Solicitors Regulation Authority (SRA) Audits & Reports

At Butt Miller we have a team of experienced specialists to complete your audit on a timely basis with minimum disruption to you.
Solicitors Regulation Authority Audits
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    If you are a solicitor or a law firm and hold client money, you will mostly likely need to have your client accounts audited annually.*

    This is different from a statutory accounts audit, which is only required for larger firms and practices. For an accountant to be qualified to perform this function they need to be registered as an auditor by a recognised professional body.

    We at Butt Miller have experience in completing accountant’s reports and acting as the reporting accountant for a number of clients all over England. We are registered with the Institute of Chartered Accountants in England and Wales (ICAEW) and are registered as auditors under the registration number C003401212.

    Hold the very highest standards and take a proactive approach to changes in legislation. It is our job to stay informed, and to inform our clients of all appropriate alterations and variations of Governmental policy.

    Whatever changes occur in national and international policy, Butt Miller react quickly and effectively on behalf of our clients so you can be sure that the advice that we give is reliable, accurate and available in jargon-free formats.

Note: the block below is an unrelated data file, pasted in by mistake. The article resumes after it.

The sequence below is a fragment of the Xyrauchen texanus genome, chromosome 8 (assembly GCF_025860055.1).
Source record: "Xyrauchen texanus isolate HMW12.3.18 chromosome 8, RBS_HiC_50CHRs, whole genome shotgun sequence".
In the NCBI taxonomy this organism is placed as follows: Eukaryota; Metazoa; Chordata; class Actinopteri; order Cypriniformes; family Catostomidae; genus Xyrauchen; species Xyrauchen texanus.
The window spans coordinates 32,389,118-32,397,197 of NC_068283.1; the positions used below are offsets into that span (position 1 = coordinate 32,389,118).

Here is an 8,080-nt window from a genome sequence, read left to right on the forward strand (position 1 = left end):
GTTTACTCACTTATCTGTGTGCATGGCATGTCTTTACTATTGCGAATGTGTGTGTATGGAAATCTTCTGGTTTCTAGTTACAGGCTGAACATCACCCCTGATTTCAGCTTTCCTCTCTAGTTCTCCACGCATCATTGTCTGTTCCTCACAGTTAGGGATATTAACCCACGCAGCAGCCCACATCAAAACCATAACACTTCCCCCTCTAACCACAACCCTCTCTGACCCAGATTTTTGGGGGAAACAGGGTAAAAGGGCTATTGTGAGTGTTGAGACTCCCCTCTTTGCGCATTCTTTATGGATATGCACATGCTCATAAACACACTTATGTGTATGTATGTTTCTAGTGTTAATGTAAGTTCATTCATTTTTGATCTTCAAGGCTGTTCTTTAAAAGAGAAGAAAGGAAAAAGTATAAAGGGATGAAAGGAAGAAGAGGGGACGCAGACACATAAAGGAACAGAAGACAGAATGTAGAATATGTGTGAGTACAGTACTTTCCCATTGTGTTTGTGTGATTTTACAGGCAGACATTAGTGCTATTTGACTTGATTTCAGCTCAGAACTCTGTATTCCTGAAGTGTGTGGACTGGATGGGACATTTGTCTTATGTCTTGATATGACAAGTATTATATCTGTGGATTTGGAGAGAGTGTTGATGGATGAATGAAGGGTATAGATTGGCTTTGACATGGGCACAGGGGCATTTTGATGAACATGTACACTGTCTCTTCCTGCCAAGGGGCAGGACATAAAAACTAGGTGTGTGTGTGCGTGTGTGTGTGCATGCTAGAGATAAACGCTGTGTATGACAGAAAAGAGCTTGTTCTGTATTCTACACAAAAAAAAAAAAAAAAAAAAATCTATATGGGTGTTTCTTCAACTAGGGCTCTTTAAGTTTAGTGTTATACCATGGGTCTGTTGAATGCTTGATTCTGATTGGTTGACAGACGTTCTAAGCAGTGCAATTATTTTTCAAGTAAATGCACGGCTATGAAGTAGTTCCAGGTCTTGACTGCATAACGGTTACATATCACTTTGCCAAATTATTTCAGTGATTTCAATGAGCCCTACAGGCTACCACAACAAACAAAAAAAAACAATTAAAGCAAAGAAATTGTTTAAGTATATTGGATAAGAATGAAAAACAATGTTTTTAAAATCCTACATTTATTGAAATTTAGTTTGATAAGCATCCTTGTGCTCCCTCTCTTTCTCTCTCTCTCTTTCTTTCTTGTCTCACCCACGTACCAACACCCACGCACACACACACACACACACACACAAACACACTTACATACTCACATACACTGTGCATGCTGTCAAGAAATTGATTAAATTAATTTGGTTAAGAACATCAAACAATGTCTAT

What is a SRA Audit?

    All solicitor firms based in England and Wales who hold or receive client monies will need to obtain an Accountant’s Report within 6 months of the end of the accounting period to which the report relates.

    This report confirms that the firm has complied with the Solicitors Regulation Authority (SRA) Accounts Rules.

    What is the purpose of an AR1 Accountants Report Form?

    The purpose of the AR1 Accountants Report Form is to confirm that the solicitor is complying with the SRA’s accounts rules.

    The forms must be completed 6 months after the end of the reporting date but does not need to be sent to the SRA unless significant breaches have been identified. Any breaches that are found will be discussed with the Compliance Office for Finance and Administration (COFA) with advice on how to rectify them.

    If you are interested to know more, then details can be found on the Solicitors Regulatory Authority website.

    Do solicitors have to be audited?

    Solicitors and law firms based in England and Wales who hold client monies are required by the Solicitors Regulatory Authority (SRA) to have their client accounts audited by an external accountant. This will need to be performed annually.

    Accounting for a solicitors and law firm is a specialist area that requires an understanding of the SRA accounts rules.

    Can my current accountant sign a Solicitors Accountants Report?

    Your current accountant may be able to sign an SRA, providing they are registered as Chartered Certified Accountants and Auditors (ACCA) or Chartered Accountants (ICAEW) as auditors.

    The SRA audit is different from a statutory audit, and requires specialist skills and knowledge. The rules are regularly updated and it is important to ensure that you receive the most up to date advice.